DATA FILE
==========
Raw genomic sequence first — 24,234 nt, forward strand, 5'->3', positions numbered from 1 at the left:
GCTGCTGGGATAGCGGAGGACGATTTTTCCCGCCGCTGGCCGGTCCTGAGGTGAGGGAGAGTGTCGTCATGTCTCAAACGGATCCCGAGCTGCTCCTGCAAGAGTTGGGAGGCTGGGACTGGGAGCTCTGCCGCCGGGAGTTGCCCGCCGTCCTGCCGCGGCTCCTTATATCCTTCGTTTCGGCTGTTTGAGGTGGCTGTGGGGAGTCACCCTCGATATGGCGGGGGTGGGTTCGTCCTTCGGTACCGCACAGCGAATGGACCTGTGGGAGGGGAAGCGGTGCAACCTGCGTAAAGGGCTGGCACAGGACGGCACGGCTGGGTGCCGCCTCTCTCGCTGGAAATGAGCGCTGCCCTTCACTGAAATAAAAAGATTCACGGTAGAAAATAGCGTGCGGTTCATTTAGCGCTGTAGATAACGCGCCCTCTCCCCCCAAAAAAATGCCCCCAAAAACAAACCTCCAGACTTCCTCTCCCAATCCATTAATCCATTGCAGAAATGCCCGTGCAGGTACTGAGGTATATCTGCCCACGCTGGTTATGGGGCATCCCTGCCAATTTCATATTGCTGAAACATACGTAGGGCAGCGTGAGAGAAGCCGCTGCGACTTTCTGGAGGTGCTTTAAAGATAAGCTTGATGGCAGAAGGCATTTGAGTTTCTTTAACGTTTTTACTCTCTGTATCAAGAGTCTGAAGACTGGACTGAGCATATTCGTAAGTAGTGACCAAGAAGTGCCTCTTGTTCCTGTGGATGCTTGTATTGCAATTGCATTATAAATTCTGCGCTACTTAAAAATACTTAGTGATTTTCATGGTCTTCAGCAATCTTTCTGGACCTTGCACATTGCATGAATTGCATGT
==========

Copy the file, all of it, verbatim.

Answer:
Raw genomic sequence first — 24,234 nt, forward strand, 5'->3', positions numbered from 1 at the left:
GCTGCTGGGATAGCGGAGGACGATTTTTCCCGCCGCTGGCCGGTCCTGAGGTGAGGGAGAGTGTCGTCATGTCTCAAACGGATCCCGAGCTGCTCCTGCAAGAGTTGGGAGGCTGGGACTGGGAGCTCTGCCGCCGGGAGTTGCCCGCCGTCCTGCCGCGGCTCCTTATATCCTTCGTTTCGGCTGTTTGAGGTGGCTGTGGGGAGTCACCCTCGATATGGCGGGGGTGGGTTCGTCCTTCGGTACCGCACAGCGAATGGACCTGTGGGAGGGGAAGCGGTGCAACCTGCGTAAAGGGCTGGCACAGGACGGCACGGCTGGGTGCCGCCTCTCTCGCTGGAAATGAGCGCTGCCCTTCACTGAAATAAAAAGATTCACGGTAGAAAATAGCGTGCGGTTCATTTAGCGCTGTAGATAACGCGCCCTCTCCCCCCAAAAAAATGCCCCCAAAAACAAACCTCCAGACTTCCTCTCCCAATCCATTAATCCATTGCAGAAATGCCCGTGCAGGTACTGAGGTATATCTGCCCACGCTGGTTATGGGGCATCCCTGCCAATTTCATATTGCTGAAACATACGTAGGGCAGCGTGAGAGAAGCCGCTGCGACTTTCTGGAGGTGCTTTAAAGATAAGCTTGATGGCAGAAGGCATTTGAGTTTCTTTAACGTTTTTACTCTCTGTATCAAGAGTCTGAAGACTGGACTGAGCATATTCGTAAGTAGTGACCAAGAAGTGCCTCTTGTTCCTGTGGATGCTTGTATTGCAATTGCATTATAAATTCTGCGCTACTTAAAAATACTTAGTGATTTTCATGGTCTTCAGCAATCTTTCTGGACCTTGCACATTGCATGAATTGCATGT